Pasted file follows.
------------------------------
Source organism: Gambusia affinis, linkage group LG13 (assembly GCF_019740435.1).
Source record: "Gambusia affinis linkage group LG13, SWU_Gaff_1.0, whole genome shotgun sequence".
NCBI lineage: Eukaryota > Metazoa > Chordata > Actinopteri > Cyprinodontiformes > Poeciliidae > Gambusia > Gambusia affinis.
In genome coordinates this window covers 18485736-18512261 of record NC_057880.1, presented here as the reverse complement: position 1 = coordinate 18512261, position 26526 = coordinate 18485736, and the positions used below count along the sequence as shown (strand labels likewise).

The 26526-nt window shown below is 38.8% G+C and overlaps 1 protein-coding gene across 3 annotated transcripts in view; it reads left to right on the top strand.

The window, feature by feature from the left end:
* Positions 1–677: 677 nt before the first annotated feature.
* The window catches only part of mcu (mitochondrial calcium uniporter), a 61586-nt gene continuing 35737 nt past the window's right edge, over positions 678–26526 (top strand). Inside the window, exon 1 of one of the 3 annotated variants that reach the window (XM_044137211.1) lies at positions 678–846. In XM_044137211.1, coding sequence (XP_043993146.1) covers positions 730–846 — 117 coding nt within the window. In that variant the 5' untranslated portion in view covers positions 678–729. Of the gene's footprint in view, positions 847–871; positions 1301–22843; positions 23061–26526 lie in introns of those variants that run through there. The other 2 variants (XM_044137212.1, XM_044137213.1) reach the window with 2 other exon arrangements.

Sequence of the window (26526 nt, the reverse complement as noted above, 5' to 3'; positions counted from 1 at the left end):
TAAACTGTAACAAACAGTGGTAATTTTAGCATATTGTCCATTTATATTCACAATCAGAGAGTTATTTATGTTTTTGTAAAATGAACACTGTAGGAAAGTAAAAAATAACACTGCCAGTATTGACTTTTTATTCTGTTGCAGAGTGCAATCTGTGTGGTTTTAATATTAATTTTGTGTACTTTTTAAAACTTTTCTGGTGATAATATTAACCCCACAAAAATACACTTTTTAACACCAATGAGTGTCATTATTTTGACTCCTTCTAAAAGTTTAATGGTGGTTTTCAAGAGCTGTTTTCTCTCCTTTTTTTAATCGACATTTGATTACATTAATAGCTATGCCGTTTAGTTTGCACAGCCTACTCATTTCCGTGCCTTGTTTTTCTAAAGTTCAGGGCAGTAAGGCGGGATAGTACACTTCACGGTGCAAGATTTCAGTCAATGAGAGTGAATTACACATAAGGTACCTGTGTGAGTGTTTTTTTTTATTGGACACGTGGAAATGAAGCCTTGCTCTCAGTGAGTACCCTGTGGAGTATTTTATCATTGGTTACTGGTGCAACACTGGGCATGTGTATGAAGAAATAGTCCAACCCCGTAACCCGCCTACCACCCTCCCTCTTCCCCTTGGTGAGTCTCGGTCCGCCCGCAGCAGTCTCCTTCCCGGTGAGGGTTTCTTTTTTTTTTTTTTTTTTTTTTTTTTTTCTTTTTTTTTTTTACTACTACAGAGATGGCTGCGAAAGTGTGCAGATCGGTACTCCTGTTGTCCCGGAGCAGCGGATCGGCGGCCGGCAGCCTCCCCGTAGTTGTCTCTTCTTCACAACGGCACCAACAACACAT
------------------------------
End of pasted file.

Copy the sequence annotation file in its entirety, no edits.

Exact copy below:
Source organism: Gambusia affinis, linkage group LG13 (assembly GCF_019740435.1).
Source record: "Gambusia affinis linkage group LG13, SWU_Gaff_1.0, whole genome shotgun sequence".
NCBI lineage: Eukaryota > Metazoa > Chordata > Actinopteri > Cyprinodontiformes > Poeciliidae > Gambusia > Gambusia affinis.
In genome coordinates this window covers 18485736-18512261 of record NC_057880.1, presented here as the reverse complement: position 1 = coordinate 18512261, position 26526 = coordinate 18485736, and the positions used below count along the sequence as shown (strand labels likewise).

The 26526-nt window shown below is 38.8% G+C and overlaps 1 protein-coding gene across 3 annotated transcripts in view; it reads left to right on the top strand.

The window, feature by feature from the left end:
* Positions 1–677: 677 nt before the first annotated feature.
* The window catches only part of mcu (mitochondrial calcium uniporter), a 61586-nt gene continuing 35737 nt past the window's right edge, over positions 678–26526 (top strand). Inside the window, exon 1 of one of the 3 annotated variants that reach the window (XM_044137211.1) lies at positions 678–846. In XM_044137211.1, coding sequence (XP_043993146.1) covers positions 730–846 — 117 coding nt within the window. In that variant the 5' untranslated portion in view covers positions 678–729. Of the gene's footprint in view, positions 847–871; positions 1301–22843; positions 23061–26526 lie in introns of those variants that run through there. The other 2 variants (XM_044137212.1, XM_044137213.1) reach the window with 2 other exon arrangements.

Sequence of the window (26526 nt, the reverse complement as noted above, 5' to 3'; positions counted from 1 at the left end):
TAAACTGTAACAAACAGTGGTAATTTTAGCATATTGTCCATTTATATTCACAATCAGAGAGTTATTTATGTTTTTGTAAAATGAACACTGTAGGAAAGTAAAAAATAACACTGCCAGTATTGACTTTTTATTCTGTTGCAGAGTGCAATCTGTGTGGTTTTAATATTAATTTTGTGTACTTTTTAAAACTTTTCTGGTGATAATATTAACCCCACAAAAATACACTTTTTAACACCAATGAGTGTCATTATTTTGACTCCTTCTAAAAGTTTAATGGTGGTTTTCAAGAGCTGTTTTCTCTCCTTTTTTTAATCGACATTTGATTACATTAATAGCTATGCCGTTTAGTTTGCACAGCCTACTCATTTCCGTGCCTTGTTTTTCTAAAGTTCAGGGCAGTAAGGCGGGATAGTACACTTCACGGTGCAAGATTTCAGTCAATGAGAGTGAATTACACATAAGGTACCTGTGTGAGTGTTTTTTTTTATTGGACACGTGGAAATGAAGCCTTGCTCTCAGTGAGTACCCTGTGGAGTATTTTATCATTGGTTACTGGTGCAACACTGGGCATGTGTATGAAGAAATAGTCCAACCCCGTAACCCGCCTACCACCCTCCCTCTTCCCCTTGGTGAGTCTCGGTCCGCCCGCAGCAGTCTCCTTCCCGGTGAGGGTTTCTTTTTTTTTTTTTTTTTTTTTTTTTTTTCTTTTTTTTTTTTACTACTACAGAGATGGCTGCGAAAGTGTGCAGATCGGTACTCCTGTTGTCCCGGAGCAGCGGATCGGCGGCCGGCAGCCTCCCCGTAGTTGTCTCTTCTTCACAACGGCACCAACAACACAT